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Colleges Bend the Rules for More Students, Give Them Extra Help

Colleges Bend the Rules for More Students, Give Them Extra Help

With an influx of students classified as disabled, schools move to accommodate their needs


Douglas Belkin

Wall Street Journal, May 24, 2018

As many as one in four students at some elite U.S. colleges are now classified as disabled, largely because of mental-health issues such as depression or anxiety, entitling them to a widening array of special accommodations like longer time to take exams.

Under federal law, students can be considered disabled if they have a note from a doctor. That label requires schools to offer accommodations depending on the student's needs. A blind student, for example, would have access to specialized software or a reader for an exam.

The rise in disability notes for mental-health issues has led to a surge in the number of students who take their exams in low-distraction testing centers, are allowed to get up and walk around during class or bring a comfort animal to school, among other measures.

"At Pomona, we have extremely talented bright students with very high expectations who are coming in with a good level of anxiety and are highly stressed," says Jan Collins-Eaglin, the Claremont, Calif., college's associate dean of students for personal success and wellness. "Our job here is to help them really thrive."

At Pomona, 22% of students were considered disabled this year, up from 5% in 2014. Other elite schools have also seen a startling jump in disabilities, according to data from the federal government and from the schools. At Hampshire, Amherst and Smith colleges in Massachusetts and Yeshiva University in New York, one in five students are classified as disabled. At Oberlin College in Ohio, it is one in four. At Marlboro College in Vermont, it is one in three.

Small, private schools have the greatest concentration of students with disabilities. Among the 100 four-year, not-for-profit colleges with the highest percentage of disabled students, 93 are private, according to a WSJ analysis of federal data.

Public schools have also seen a significant uptick in test accommodations. From 2011 to 2016, the number of students with special accommodations increased by an average of 71% among 22 flagship state schools, according to data obtained by The Wall Street Journal.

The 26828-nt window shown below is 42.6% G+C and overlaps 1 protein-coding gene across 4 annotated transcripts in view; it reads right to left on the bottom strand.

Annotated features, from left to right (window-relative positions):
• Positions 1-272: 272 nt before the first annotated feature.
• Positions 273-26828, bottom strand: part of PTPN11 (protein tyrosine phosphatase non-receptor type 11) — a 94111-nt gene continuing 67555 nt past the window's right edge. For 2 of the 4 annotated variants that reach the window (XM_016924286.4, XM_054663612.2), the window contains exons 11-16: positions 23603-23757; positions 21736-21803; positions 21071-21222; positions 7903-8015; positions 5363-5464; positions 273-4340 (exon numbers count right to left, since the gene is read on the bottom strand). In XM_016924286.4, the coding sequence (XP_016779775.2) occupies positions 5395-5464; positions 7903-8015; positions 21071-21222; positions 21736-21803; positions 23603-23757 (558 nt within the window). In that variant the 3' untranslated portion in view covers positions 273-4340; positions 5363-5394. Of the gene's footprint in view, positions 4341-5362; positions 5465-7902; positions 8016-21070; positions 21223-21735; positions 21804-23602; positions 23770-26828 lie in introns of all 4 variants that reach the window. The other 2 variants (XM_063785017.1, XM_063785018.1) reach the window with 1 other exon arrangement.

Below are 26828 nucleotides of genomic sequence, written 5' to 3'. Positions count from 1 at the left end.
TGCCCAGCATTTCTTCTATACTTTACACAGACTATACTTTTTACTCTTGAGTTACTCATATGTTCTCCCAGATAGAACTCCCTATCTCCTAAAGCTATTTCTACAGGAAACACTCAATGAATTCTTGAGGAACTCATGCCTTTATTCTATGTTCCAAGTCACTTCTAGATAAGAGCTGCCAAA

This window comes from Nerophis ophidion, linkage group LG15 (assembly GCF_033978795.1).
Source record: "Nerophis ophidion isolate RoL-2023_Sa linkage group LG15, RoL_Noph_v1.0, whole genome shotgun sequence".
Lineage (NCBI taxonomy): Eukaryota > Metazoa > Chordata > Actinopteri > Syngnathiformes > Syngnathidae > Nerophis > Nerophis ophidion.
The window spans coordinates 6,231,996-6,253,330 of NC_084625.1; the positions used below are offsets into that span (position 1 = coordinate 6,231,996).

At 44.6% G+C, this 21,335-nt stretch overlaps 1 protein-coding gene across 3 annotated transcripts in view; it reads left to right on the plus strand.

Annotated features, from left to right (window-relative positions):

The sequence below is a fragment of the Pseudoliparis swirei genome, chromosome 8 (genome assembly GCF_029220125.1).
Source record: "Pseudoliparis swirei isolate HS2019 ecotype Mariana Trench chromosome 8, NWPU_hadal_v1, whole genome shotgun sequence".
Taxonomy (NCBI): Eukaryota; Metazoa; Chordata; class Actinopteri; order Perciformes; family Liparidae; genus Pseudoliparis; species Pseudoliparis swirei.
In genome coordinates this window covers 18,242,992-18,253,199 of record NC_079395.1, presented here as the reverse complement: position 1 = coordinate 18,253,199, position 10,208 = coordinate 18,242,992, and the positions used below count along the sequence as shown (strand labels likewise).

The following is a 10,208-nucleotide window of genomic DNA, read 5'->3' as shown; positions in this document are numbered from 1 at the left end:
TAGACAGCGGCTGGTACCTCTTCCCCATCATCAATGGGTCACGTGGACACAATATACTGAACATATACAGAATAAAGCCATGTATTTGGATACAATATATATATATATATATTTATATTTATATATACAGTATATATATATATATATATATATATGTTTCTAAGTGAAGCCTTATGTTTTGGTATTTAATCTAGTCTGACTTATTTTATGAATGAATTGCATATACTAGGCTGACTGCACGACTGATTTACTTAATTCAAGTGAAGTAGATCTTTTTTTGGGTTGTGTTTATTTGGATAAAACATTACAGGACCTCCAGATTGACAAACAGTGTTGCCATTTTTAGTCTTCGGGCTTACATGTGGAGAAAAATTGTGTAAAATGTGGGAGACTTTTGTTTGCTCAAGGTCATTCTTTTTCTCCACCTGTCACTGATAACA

The most common accommodations come during testing. Students who receive extended time may get twice as long as their classmates to take an exam.

Some professors question how this affects the fairness of exams.

"If you grade on a curve, does it disadvantage the rest of the class?" asks Ari Trachtenberg, a professor of electrical and computer engineering at Boston University who is critical of the rise in accommodations. "There's no calibration between how much extra time they want me to give and any sense how that would actually affect the exam."

Lila Manstein double-majored in chemistry and math at Amherst and will graduate this year with a B+ average.

She was given 50% more time than her classmates on exams because she was diagnosed with reading-comprehension difficulties and Attention Deficit Disorder.

A classmate once told her she would have had a 4.0 GPA if she, too, had extended time. "I told her it wasn't the sort of thing I would have if I didn't really need it," Ms. Manstein says. "That shut her up."

Psychologists have many theories to explain the rise in mental-health diagnoses among college-age students, from social-media habits to less stigma around mental illness.